ii For example, in 2012, the U.S. exported approximately $11.240B in corn, $24.503B in soybeans, meal and oil, and $6.553B in cotton. GM crops are planted on the majority of commodity crops acreage in the U.S.: 88% corn, 93% soybeans, and 94% cotton. (http://usda01.library.cornell.edu/usda/ers/AES//2010s/2012/AES-11-29-2012.pdf; http://www.ers.usda.gov/data-products/adoption-of-genetically-engineered-crops-in-the-us.aspx)
iii Authorizations in importing countries vary depending on the timing of submissions for import authorization as well as the duration of the authorization process in each country.
iv Low levels of recombinant DNA plant materials that have passed a food safety assessment according to the Codex Guideline for the conduct of Food Safety Assessment of Foods Derived from Recombinant-DNA Plants (CAC/GL 45-2003) (Codex Plant Guideline) in one or more countries may on occasion be present in food in importing countries in which the food safety of the relevant recombinant-DNA plants has not been determined. This is in contrast to adventitious presence (AP), which is the accidental or unintentional appearance of foreign material in a product. Or, the presence of biotechnology-derived material that is an experimental trait not yet authorized for commercial use in any country (e.g. field trials). AP is not within the purview of this policy.
v “Given the vast infrastructure dedicated to moving grain from farms to consumers around the world, adventitious commingling is virtually guaranteed, even in the most stringent identity preservation system.” Thus, a zero tolerance for LLP is unachievable, despite the use of good agricultural and manufacturing practices to minimize its occurrence during production, handling, processing and transport. International Policy Council, Food & Agriculture Trade. Upcoming Decisions on the Biosafety Protocol Could Sharply Increase Food Costs: IPC Urges Governments to Weight Costs before Taking Decisions. Study Highlights, Jan. 10, 2005.
vi In order to address issues in production and manufacturing practices yet still facilitate product flow in the marketplace, FDA has established Food Defect Action Levels, which “allows…maximum levels of natural or unavoidable defects in foods for human use that present no health hazard… The FDA set these action levels because it is economically impractical to grow, harvest, or process raw products that are totally free of non-hazardous, naturally occurring, unavoidable defects.” http://www.fda.gov/Food/GuidanceRegulation/GuidanceDocumentsRegulatoryInformation/SanitationTransportation/ucm056174.htm To date, authorized biotech products have no known health effects, and in the instance of an LLP situation, have already been deemed by a competent regulatory authority not to pose a food or feed safety risk when consumed at the same level as a non-biotech crop.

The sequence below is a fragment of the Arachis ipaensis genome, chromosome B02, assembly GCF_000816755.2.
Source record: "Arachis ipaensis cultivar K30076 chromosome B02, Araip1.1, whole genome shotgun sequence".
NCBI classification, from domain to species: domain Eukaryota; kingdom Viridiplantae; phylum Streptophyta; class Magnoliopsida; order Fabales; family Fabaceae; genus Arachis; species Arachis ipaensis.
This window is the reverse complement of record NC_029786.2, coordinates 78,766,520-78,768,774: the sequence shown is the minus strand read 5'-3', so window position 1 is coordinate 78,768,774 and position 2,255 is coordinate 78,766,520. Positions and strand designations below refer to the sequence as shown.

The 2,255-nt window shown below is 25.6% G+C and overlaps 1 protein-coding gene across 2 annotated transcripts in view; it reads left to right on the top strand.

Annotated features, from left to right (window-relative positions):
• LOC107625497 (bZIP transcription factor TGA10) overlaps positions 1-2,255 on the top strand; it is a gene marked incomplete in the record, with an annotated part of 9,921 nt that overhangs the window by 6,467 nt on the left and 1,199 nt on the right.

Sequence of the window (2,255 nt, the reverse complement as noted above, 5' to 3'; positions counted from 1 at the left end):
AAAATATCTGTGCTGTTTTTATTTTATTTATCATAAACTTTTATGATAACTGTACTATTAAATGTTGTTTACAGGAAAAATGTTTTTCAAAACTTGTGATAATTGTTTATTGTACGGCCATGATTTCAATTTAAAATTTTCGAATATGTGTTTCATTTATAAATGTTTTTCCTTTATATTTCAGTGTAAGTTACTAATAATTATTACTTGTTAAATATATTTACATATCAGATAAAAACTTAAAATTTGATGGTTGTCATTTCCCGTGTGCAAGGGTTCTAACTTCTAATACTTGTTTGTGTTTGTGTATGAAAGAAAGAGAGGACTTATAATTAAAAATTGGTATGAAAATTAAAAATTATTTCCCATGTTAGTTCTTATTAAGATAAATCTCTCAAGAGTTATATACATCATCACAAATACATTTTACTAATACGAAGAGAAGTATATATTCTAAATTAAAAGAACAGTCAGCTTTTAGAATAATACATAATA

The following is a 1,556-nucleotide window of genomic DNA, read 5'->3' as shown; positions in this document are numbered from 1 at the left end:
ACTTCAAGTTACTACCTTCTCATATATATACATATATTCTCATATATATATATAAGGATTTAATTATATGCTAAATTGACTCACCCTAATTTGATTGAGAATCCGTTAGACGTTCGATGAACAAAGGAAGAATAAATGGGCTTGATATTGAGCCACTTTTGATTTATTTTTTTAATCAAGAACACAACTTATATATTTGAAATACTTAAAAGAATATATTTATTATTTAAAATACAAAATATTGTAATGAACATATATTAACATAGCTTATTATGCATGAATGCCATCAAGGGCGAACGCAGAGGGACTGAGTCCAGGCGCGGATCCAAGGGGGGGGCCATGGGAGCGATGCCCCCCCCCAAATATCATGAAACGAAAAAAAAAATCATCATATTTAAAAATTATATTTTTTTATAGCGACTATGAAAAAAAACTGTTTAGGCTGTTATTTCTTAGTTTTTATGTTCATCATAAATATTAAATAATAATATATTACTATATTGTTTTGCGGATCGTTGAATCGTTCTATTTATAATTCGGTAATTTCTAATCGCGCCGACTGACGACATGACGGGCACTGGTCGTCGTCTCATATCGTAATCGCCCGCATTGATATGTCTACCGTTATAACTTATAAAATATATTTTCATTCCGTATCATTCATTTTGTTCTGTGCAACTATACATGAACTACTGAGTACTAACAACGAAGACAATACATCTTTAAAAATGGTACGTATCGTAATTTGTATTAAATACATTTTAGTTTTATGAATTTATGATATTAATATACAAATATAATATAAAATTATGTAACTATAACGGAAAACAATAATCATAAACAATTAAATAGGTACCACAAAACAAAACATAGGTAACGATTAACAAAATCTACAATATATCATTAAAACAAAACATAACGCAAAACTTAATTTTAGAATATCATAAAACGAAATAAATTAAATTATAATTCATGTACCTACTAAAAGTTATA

viii In 2002, OSTP coordinated an effort with FDA, EPA, and USDA’s Animal Plant Health Inspection Service to update its existing regulatory authority for plant biotechnology to address instances of adventitious and low level presence. These actions were aimed to account for increased research and development and field trials, and were intended to minimize the chances of a regulated product from entering commerce. Proposed Federal Actions to Update Field Test Requirements for Biotechnology Derived Plants and to Establish Early Food Safety Assessments for New Proteins Produced by Such Plants: Notice. (Office of Science and Technology Policy, 2002) FR 67:50578
x A recent example includes FDA’s recognition of New Zealand’s food safety system as comparable to the U.S. “Once assessments (of a trading partner’s system) are complete, systems recognition arrangements will lead the way to a new level of regulatory cooperation between FDA and our regulatory partners in other countries, allowing us to avoid duplication of effort while leveraging the high quality work done by regulatory authorities in each country.” http://www.fda.gov/Food/InternationalInteragencyCoordination/ucm103013.htm
xi \\Bioapp4.ad.bio.org\food_ag\Policy Papers - Final\Product Launch Stewardship 11272012 (with new bio logo).pdf